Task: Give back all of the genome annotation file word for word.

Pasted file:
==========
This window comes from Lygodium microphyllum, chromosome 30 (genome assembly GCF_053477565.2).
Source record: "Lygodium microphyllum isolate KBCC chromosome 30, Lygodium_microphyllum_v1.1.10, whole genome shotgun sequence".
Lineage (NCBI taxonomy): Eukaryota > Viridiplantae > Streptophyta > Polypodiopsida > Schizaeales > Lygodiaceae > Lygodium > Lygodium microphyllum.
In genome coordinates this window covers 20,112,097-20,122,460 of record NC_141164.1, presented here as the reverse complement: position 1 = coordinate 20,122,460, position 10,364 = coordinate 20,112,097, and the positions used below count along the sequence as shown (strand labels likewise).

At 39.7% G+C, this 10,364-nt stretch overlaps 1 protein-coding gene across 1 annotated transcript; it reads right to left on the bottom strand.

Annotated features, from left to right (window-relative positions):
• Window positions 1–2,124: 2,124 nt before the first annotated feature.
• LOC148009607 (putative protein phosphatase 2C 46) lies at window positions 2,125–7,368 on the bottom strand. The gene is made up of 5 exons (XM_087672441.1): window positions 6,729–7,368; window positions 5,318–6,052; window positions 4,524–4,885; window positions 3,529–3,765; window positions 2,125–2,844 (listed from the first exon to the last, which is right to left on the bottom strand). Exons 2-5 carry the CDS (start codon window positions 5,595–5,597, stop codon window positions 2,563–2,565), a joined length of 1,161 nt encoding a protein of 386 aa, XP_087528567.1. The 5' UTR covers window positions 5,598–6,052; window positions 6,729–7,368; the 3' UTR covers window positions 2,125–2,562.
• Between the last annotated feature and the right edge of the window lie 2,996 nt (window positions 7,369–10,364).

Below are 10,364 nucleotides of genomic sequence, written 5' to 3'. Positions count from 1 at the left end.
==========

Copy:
This window comes from Lygodium microphyllum, chromosome 30 (genome assembly GCF_053477565.2).
Source record: "Lygodium microphyllum isolate KBCC chromosome 30, Lygodium_microphyllum_v1.1.10, whole genome shotgun sequence".
Lineage (NCBI taxonomy): Eukaryota > Viridiplantae > Streptophyta > Polypodiopsida > Schizaeales > Lygodiaceae > Lygodium > Lygodium microphyllum.
In genome coordinates this window covers 20,112,097-20,122,460 of record NC_141164.1, presented here as the reverse complement: position 1 = coordinate 20,122,460, position 10,364 = coordinate 20,112,097, and the positions used below count along the sequence as shown (strand labels likewise).

At 39.7% G+C, this 10,364-nt stretch overlaps 1 protein-coding gene across 1 annotated transcript; it reads right to left on the bottom strand.

Annotated features, from left to right (window-relative positions):
• Window positions 1–2,124: 2,124 nt before the first annotated feature.
• LOC148009607 (putative protein phosphatase 2C 46) lies at window positions 2,125–7,368 on the bottom strand. The gene is made up of 5 exons (XM_087672441.1): window positions 6,729–7,368; window positions 5,318–6,052; window positions 4,524–4,885; window positions 3,529–3,765; window positions 2,125–2,844 (listed from the first exon to the last, which is right to left on the bottom strand). Exons 2-5 carry the CDS (start codon window positions 5,595–5,597, stop codon window positions 2,563–2,565), a joined length of 1,161 nt encoding a protein of 386 aa, XP_087528567.1. The 5' UTR covers window positions 5,598–6,052; window positions 6,729–7,368; the 3' UTR covers window positions 2,125–2,562.
• Between the last annotated feature and the right edge of the window lie 2,996 nt (window positions 7,369–10,364).

Below are 10,364 nucleotides of genomic sequence, written 5' to 3'. Positions count from 1 at the left end.